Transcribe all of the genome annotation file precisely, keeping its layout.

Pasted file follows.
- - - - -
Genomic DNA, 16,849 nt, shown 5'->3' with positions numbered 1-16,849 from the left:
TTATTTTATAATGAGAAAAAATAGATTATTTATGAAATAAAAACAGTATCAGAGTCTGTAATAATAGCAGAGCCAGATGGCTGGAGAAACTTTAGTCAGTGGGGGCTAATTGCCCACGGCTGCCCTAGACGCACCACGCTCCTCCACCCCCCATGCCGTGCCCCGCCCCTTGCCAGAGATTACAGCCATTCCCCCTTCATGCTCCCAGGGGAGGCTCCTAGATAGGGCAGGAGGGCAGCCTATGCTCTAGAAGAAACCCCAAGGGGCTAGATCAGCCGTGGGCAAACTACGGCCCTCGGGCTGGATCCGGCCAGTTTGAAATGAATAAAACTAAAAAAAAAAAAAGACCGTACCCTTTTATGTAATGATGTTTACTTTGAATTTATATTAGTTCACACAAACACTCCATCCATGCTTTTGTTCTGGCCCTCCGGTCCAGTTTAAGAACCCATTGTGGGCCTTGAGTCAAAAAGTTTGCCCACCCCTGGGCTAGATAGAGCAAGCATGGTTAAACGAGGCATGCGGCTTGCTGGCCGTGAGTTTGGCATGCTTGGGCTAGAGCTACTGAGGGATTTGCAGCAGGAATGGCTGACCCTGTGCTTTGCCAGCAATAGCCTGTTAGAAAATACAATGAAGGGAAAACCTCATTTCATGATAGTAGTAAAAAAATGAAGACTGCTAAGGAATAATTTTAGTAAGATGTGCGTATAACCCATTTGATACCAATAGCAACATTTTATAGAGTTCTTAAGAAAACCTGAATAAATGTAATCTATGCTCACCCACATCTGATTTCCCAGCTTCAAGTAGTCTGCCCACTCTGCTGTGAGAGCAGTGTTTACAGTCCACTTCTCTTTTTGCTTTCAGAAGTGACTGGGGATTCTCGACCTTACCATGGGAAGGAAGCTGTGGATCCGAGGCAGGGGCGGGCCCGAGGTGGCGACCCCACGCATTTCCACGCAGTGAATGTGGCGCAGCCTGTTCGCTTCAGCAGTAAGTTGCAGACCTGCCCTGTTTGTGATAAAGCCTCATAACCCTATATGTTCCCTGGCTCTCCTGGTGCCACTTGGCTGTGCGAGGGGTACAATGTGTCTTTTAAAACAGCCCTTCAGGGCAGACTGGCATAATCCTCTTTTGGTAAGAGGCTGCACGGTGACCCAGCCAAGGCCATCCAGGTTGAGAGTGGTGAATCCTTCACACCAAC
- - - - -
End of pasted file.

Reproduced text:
Genomic DNA, 16,849 nt, shown 5'->3' with positions numbered 1-16,849 from the left:
TTATTTTATAATGAGAAAAAATAGATTATTTATGAAATAAAAACAGTATCAGAGTCTGTAATAATAGCAGAGCCAGATGGCTGGAGAAACTTTAGTCAGTGGGGGCTAATTGCCCACGGCTGCCCTAGACGCACCACGCTCCTCCACCCCCCATGCCGTGCCCCGCCCCTTGCCAGAGATTACAGCCATTCCCCCTTCATGCTCCCAGGGGAGGCTCCTAGATAGGGCAGGAGGGCAGCCTATGCTCTAGAAGAAACCCCAAGGGGCTAGATCAGCCGTGGGCAAACTACGGCCCTCGGGCTGGATCCGGCCAGTTTGAAATGAATAAAACTAAAAAAAAAAAAAGACCGTACCCTTTTATGTAATGATGTTTACTTTGAATTTATATTAGTTCACACAAACACTCCATCCATGCTTTTGTTCTGGCCCTCCGGTCCAGTTTAAGAACCCATTGTGGGCCTTGAGTCAAAAAGTTTGCCCACCCCTGGGCTAGATAGAGCAAGCATGGTTAAACGAGGCATGCGGCTTGCTGGCCGTGAGTTTGGCATGCTTGGGCTAGAGCTACTGAGGGATTTGCAGCAGGAATGGCTGACCCTGTGCTTTGCCAGCAATAGCCTGTTAGAAAATACAATGAAGGGAAAACCTCATTTCATGATAGTAGTAAAAAAATGAAGACTGCTAAGGAATAATTTTAGTAAGATGTGCGTATAACCCATTTGATACCAATAGCAACATTTTATAGAGTTCTTAAGAAAACCTGAATAAATGTAATCTATGCTCACCCACATCTGATTTCCCAGCTTCAAGTAGTCTGCCCACTCTGCTGTGAGAGCAGTGTTTACAGTCCACTTCTCTTTTTGCTTTCAGAAGTGACTGGGGATTCTCGACCTTACCATGGGAAGGAAGCTGTGGATCCGAGGCAGGGGCGGGCCCGAGGTGGCGACCCCACGCATTTCCACGCAGTGAATGTGGCGCAGCCTGTTCGCTTCAGCAGTAAGTTGCAGACCTGCCCTGTTTGTGATAAAGCCTCATAACCCTATATGTTCCCTGGCTCTCCTGGTGCCACTTGGCTGTGCGAGGGGTACAATGTGTCTTTTAAAACAGCCCTTCAGGGCAGACTGGCATAATCCTCTTTTGGTAAGAGGCTGCACGGTGACCCAGCCAAGGCCATCCAGGTTGAGAGTGGTGAATCCTTCACACCAAC